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Best way to go about rehoming

(7 Posts)
JenBehavingBadly Wed 09-Nov-16 22:16:01

I sadly need to rehome my dog. I've been ill for 9 out of the last 12 months and its meant that I can't give her the care and attention that she needs. I've been working around this by sending her to doggy daycare a couple of days a week, but sometimes it has to be more than a couple of days and when I'm really unwell, all week.

I think its time to admit that the best place for her isn't with me any more, even though it breaks my heart. She needs to be somewhere that she can get lots of attention and exercise, rather than being sent to kennels during the day.

There is no way I am letting her go anywhere unless I am 100% sure it's the right place and that the people would look after her and I know that rescues vet prospective owners carefully, but I don't want to send her to a rescue in case she's there alone for a long time. I don't know what to do for the best. Does anyone have any experience they could share?

taptonaria27 Wed 09-Nov-16 22:38:40

My dog sitter took mine, have you asked if anyone at the doggy daycare knows of anyone? If he is a particular breed there are breed specific rescues, there are also many rescues who use foster horns rather than kernels.
Someone I know simply emailed everyone on her contact list when she'd mother went into care and dog had to be rehomed. - it worked for her

TrionicLettuce Wed 09-Nov-16 22:40:07

Ideally either her breeder or the rescue she originally came from should be able to help, are either of those an option?

Going through a rescue doesn't necessarily mean she'd have to go into kennels. Many, particularly the smaller independent ones, either use fosters rather than kennels or will be happy for her to remain with you whilst a new home is found. Breed/type specific rescues are well worth looking into, as are the rescues run by breed club members if she's a specific breed.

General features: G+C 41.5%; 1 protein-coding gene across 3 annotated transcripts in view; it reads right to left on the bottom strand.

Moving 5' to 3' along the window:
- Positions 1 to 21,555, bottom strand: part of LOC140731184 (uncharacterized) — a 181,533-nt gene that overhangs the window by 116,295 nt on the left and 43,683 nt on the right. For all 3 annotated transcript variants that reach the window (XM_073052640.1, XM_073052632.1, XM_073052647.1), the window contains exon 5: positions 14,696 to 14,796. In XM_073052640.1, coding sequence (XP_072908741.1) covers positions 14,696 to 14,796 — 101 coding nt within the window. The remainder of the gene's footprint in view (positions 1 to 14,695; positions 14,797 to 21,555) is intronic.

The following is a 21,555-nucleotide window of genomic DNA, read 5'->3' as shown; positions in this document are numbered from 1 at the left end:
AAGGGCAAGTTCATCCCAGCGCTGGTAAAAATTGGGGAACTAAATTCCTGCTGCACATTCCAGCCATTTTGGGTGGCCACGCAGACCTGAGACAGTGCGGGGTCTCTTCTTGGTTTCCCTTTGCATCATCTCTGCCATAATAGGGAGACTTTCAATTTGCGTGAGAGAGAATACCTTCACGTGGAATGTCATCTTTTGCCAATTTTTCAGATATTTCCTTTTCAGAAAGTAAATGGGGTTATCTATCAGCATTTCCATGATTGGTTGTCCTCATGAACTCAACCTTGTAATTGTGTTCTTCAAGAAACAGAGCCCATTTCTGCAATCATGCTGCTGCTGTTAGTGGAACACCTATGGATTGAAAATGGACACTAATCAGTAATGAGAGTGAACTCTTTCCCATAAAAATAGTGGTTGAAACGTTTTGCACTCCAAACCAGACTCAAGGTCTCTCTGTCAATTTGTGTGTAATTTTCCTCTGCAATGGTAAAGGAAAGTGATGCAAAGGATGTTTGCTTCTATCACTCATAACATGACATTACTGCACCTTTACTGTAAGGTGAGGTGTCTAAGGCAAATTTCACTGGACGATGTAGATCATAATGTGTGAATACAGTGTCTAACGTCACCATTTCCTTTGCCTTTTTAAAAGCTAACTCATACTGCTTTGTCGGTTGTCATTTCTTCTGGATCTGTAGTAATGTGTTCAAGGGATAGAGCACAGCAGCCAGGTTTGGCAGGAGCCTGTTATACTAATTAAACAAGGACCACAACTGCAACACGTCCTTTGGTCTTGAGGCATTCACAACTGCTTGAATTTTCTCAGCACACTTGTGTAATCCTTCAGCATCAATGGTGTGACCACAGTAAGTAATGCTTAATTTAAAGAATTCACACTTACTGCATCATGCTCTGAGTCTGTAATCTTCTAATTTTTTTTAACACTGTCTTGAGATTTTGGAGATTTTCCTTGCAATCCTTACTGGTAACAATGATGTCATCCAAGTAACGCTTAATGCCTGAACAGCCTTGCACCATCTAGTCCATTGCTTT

Wolfiefan Wed 09-Nov-16 22:41:39

If you're unwell how about contacting the cinnamon trust. They can provide dog walkers, fostering or more permanent care.
I'm sorry you're unwell. flowers

tabulahrasa Wed 09-Nov-16 22:54:26

Where you got her from if that's a viable option...or there are rescues that will rehome her straight from your home, so she's not in a rescue centre.

TattyCat Wed 09-Nov-16 23:08:51

Op, we've just rehomed the most gorgeous dog in the world. We're almost 6 weeks in and one of the most important things I've needed so far is a crib sheet of what she likes/doesn't like: knows, routine, food, words, habits etc etc.

She's clearly been loved and was handed over directly to a rescue, but with no information. That's hard, because she reacts to certain words but I'm not sure why sometimes! Example: steady - she gets really excited by that, but it also sounds like 'teddy', so what if anything, did her previous owners teach her? Also, food - I've had a hard time trying to find the right combination without her refusing to eat. I'm there now, but the transition would have been much simpler if the information had been passed to the rescue centre.

Most of all though - tough decision and I don't envy you that. I'm glad that mine made the decision because I know she'll have a happy life and won't spend much time alone) currently less than 3 hours over nearly 6 weeks - making a rod for my own back here!

TheoriginalLEM Wed 09-Nov-16 23:14:14

Contact the Cinnamon Trust. They help people when they are hospitalised, long term sickness who need help with their pets. They can also rehome.

flowers must be hard for you

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